It’s Time To Get Smarter About How We Comment Online

Jason Devaun
Jason Devaun

Don’t look at the comments, don’t feed the trolls, don’t give them the satisfaction.

That is the mantra of anyone who makes anything on the Internet. Sometimes the comments are full of support and helpful feedback but other times they’re a shark tank where people rip you and your work apart. When we discuss sensitive topics the comment section has the potential to get way worse. These comments can range from the simple slight about your looks to a death threat.

Even women who aren’t making a political statement at all are submitted to hateful comments. Go to any beauty channel on YouTube and scroll down. For this reason, a lot of people choose to skip the comment section altogether which sucks because the comment section is good for creating a dialogue. You should be able to get feedback for something you’ve created without Josh2004assman commenting to tell you that your nose is too big and sexism doesn’t exist.

In 2013 Emily Graslie of The Brain Scoop channel on YouTube posted a video labeled Where My Ladies At?

The video is about the lack of women in STEM YouTube channels. She also talks about the one part of her job she does not look forward to and no surprise here, it’s reading the sexist, negative comments that are posted and sent to her on the Internet. Her video goes into depth about how these comments might even hold women back from starting a channel at all when they are so personal. Emily says that this problem is especially bad when she appears on someone else’s channel and their audience isn’t familiar with her or her work.

The audiences often comment on her appearance, having sex with her, and crediting her lines to a male colleague.

On Tuesday Field Day posted a video on their channel entitled Hollywood Solves Sexism written and starred in by Just Between Us Allison Raskin and Gaby Dunn. The video touches on how much Hollywood just doesn’t get it when it comes to more female lead movies in broader genres. The video is a trailer for an over the top movie with two female leads, a female director, and orange power suits. The video targets sexism, which, unfortunately, puts a red target on the video.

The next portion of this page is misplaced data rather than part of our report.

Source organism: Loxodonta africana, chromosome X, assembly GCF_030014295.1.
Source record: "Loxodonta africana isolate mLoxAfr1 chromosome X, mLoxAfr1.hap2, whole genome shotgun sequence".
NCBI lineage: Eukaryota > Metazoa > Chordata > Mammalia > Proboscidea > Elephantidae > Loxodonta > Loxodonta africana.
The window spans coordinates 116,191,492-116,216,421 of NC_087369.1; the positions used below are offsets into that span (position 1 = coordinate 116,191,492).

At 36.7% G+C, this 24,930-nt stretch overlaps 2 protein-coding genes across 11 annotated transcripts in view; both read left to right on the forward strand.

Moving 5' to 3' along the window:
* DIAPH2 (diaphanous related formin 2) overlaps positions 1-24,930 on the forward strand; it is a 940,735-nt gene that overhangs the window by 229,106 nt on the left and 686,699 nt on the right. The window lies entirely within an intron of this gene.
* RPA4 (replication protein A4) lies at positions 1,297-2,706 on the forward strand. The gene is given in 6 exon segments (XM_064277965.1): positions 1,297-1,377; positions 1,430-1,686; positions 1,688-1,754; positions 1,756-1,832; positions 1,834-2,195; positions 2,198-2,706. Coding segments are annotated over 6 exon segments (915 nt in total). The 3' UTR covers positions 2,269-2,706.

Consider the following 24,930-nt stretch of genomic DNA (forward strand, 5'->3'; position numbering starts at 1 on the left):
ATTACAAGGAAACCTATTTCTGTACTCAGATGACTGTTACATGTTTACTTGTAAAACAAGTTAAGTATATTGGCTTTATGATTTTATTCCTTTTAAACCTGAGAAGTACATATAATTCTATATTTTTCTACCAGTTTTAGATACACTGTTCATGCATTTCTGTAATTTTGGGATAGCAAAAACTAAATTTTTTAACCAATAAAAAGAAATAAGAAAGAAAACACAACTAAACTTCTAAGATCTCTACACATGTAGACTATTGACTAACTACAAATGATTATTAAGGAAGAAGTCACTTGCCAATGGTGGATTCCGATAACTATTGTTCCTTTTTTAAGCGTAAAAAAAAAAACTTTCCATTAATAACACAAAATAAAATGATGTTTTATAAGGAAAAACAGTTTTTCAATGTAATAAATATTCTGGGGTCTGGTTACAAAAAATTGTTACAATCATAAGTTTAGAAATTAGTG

Gaby and Allison’s Just Between Us channel is a comedy show and most people who watch know their comedy style so the supportive comments often drowned out the negative ones but when the video was posted on a different channel, hate started flowing in fairly quickly. Just as it had with Emily.

Within the first couple of hours of the video going up male viewers started crowding into the comments posting recycled sexist jokes, misinterpreting and explaining the video to everyone else as a joke about “overly sensitive feminist”, and calling it the dumbest thing they’ve ever seen. Sprinkle that with attacks on the actresses, the channel, and women in general.

Allison and Gaby have both worked for Buzzfeed and have been in several videos discussing the topic sexism before. They are no strangers to the comment section. Gaby can’t post an article or appear in a video without the comment section being overrun by people aiming insults at her no matter what the video is about. After working hard on this video and having it met with negative comments so fast, Gaby decided after quite a few of these comments had been posted to turn to twitter asking Just Between Us followers to take over the comment section with positive comments. Which they did.

Positive comments started pouring in. Comments discussing the video, how funny Allison’s slide over the hood of the car was, and people fighting the sexist comments. Often it’s viewed as childish to argue in comments or a waste of time. More than that I would say that the reason for not commenting would be fear.

No one wants to be attacked, no one wants to be called names, or threatened. However, when we don’t say anything at all we leave the creator to the sharks for making a video about something we’re passionate about. Thought Catalog Logo Mark

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